Of course, we make right-to-die decisions all the time these days, such as Do Not Resuscitate in hospitals, applicable when my mom died nearly five years ago. I thought the whole characterization of the Obamacare “death panels” was fascinating because surely, there ARE limits of what services any medical system can/will provide.
Guess I’ll pass on the my general philosophy of the American way of death and how it is related to mummification, and the afterlife, and the rational evolution towards cremation.
– do you ever carry on elaborate imagined conversations with people? If you do, has Facebook changed these conversations, like picturing posting something and the imagining the responses?
To the first point, sure, now and then. This is usually some wish fulfillment. I wish I had said THIS rather than THAT.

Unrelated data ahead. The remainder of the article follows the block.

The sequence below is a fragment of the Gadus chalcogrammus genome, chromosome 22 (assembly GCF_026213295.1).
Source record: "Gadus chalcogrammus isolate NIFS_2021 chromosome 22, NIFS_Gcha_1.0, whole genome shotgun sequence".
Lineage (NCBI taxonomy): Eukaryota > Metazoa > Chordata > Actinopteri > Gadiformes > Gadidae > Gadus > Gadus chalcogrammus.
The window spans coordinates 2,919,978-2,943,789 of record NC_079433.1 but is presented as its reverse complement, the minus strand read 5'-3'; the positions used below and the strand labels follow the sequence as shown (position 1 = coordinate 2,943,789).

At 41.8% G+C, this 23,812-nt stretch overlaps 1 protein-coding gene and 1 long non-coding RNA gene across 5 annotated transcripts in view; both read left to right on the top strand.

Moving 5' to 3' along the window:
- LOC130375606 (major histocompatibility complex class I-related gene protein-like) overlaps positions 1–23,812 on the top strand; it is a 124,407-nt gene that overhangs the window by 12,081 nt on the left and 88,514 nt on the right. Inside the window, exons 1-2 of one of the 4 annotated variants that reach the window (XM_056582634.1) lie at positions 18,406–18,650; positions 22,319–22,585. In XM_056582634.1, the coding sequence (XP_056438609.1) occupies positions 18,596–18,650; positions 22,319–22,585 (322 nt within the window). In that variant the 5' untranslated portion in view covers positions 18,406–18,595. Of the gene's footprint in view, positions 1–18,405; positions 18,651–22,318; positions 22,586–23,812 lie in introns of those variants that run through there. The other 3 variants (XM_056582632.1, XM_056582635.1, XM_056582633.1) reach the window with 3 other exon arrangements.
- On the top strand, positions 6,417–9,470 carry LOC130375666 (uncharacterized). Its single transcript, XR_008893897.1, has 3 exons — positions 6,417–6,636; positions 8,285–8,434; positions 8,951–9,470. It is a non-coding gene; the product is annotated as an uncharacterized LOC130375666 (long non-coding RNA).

To the second, not at all. FB is such artifice to me. I can have a decent “conversation” now and then, but I find too often certain tropes that for me are conversation enders, involving the false comparable designed to change the topic, or the “that’s unimportant”, designed to do the same.
About 10% of the time, maybe more, I write responses, and then delete them before publishing. I’m just not as invested as I am with a REAL, face-to-face chat most of the time UNLESS it’s someone I know in real life, or have gotten to know well enough from their previous online interactions.
-if you could pick any writer living or dead to tell your story, who would it be?
James Michener, who would turn my life into the epic that it is in my mind.